First Mennonite Church
January 17, 2021
Text: Genesis 3: 1-10; Psalm 139: 7-12
Once, a couple entered into the pastor’s office and they glowed with love for each other. She was bright, vivacious, talented, attractive and young. He was bright, vivacious, talented, handsome and less young. She was in her mid-twenties and he was well through his forties. And as they gave reasons for their love and mutual attraction, she highlighted one with which she seem a little disappointed. She said he likes swimming, but every time they were by the pool he always found an excuse not to.
After the pastor excused her for a second, he came clean.
“I suppose you are wondering about the swimming thing,” he said. “I like swimming, boating, water-skiing and all those things. But I’ve got a hang-up that is connected to the difference in our ages. I’m getting a little thin on top, if you know what I mean. But, with a creative comb-over that I’ve mastered and a liberal amount of hairspray, I can hide it, except in the water. Which, were I to enter, might blow my cover. This relationship looks promising, but there is this thing about our ages. What if she sees ‘bald’ and thinks ‘old’? I’m not sure I’m ready to risk it,” he said.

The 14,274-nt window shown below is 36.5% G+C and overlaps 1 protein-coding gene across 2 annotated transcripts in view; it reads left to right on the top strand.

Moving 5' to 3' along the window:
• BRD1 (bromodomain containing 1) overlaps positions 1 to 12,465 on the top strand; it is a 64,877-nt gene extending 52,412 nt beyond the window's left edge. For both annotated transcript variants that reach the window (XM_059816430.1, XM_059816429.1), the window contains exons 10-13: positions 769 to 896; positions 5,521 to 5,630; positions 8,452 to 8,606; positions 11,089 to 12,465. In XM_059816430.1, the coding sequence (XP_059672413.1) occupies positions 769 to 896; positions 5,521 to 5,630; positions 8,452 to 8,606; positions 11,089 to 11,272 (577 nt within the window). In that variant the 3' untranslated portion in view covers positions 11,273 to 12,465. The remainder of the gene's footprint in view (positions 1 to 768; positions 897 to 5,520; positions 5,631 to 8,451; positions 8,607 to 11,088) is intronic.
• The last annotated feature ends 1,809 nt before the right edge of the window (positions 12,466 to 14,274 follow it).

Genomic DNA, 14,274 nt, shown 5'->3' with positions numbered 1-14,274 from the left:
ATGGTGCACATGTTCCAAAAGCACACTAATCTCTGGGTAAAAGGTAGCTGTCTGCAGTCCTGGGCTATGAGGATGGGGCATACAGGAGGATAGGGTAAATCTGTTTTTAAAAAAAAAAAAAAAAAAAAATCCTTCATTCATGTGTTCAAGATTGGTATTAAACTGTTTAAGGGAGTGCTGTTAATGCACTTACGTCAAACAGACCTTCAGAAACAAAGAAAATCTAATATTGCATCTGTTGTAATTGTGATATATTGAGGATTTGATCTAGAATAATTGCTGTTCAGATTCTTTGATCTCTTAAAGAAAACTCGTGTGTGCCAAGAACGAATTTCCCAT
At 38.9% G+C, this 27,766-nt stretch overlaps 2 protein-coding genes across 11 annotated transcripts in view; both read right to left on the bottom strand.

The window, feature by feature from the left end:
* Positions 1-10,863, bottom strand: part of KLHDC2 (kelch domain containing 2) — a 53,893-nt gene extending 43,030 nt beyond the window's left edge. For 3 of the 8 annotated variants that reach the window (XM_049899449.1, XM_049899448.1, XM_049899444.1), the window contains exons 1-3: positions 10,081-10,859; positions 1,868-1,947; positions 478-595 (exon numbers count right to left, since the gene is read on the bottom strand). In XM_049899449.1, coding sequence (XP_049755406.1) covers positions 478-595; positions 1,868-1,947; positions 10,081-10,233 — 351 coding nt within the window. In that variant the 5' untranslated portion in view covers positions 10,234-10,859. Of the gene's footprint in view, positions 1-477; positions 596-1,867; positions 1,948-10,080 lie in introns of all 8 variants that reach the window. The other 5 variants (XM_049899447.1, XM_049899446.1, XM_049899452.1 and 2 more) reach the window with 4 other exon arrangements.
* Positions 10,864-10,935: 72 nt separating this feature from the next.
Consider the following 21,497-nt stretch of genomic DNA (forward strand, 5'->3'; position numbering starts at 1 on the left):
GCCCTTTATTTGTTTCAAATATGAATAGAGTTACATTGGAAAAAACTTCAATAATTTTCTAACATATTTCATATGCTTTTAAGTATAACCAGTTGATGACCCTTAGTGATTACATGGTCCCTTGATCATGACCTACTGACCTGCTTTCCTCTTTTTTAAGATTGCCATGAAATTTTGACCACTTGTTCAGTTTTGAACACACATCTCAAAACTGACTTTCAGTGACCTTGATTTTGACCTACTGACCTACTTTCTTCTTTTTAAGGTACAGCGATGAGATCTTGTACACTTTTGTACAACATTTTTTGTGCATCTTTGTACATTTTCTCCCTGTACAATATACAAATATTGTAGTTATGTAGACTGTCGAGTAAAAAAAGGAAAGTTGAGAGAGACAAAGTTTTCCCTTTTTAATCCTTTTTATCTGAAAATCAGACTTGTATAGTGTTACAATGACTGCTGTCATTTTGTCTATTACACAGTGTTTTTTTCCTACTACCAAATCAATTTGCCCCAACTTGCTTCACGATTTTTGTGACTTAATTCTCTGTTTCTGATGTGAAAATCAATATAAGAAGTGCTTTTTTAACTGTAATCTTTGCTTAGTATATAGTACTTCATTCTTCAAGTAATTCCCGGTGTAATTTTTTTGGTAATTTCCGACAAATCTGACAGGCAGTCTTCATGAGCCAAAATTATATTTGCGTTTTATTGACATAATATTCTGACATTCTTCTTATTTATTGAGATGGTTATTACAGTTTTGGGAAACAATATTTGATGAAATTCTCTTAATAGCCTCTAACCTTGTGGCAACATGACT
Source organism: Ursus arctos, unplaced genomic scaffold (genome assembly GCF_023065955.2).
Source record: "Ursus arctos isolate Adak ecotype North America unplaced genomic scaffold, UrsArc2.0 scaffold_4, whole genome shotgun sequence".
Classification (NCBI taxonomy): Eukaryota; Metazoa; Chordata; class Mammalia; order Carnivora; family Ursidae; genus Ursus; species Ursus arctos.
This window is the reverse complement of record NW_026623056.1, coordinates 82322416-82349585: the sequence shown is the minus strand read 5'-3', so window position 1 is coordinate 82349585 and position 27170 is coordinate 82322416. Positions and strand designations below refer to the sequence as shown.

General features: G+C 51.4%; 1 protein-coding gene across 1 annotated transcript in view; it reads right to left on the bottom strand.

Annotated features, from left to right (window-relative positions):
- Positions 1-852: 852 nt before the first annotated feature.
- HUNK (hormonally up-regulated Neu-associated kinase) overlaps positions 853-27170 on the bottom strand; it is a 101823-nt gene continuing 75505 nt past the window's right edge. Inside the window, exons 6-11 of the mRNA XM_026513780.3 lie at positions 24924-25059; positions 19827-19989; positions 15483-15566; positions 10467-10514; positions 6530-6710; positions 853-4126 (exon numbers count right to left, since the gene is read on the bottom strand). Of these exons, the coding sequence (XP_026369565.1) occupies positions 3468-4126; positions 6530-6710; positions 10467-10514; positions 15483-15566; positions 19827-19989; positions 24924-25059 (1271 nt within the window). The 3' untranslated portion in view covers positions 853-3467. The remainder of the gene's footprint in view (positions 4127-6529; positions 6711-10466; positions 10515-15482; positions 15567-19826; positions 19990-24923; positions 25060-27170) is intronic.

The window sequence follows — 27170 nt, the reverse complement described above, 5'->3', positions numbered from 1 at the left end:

And although we can fall on this guy and say that he is just insecure or that he was making a simple issue into a “big deal” or any way we might want to analyze him, we need to realize that to some degree we can be like him. We might have some kind or another of a creative comb-over, yet not necessarily having to do with our hair. And time might come when we may fear our cover can be blown off. It can be a difficult task to keep something under any “creative comb-over.” Time will come when we might have to come clean with the truth.
The Genesis passages, this morning, portrays the perennial human game of hide and seek between us and God. Adam and Eve illustrate the game very beautifully. As for Psalm 139, the Psalmist confesses the human impossibility of hiding from God.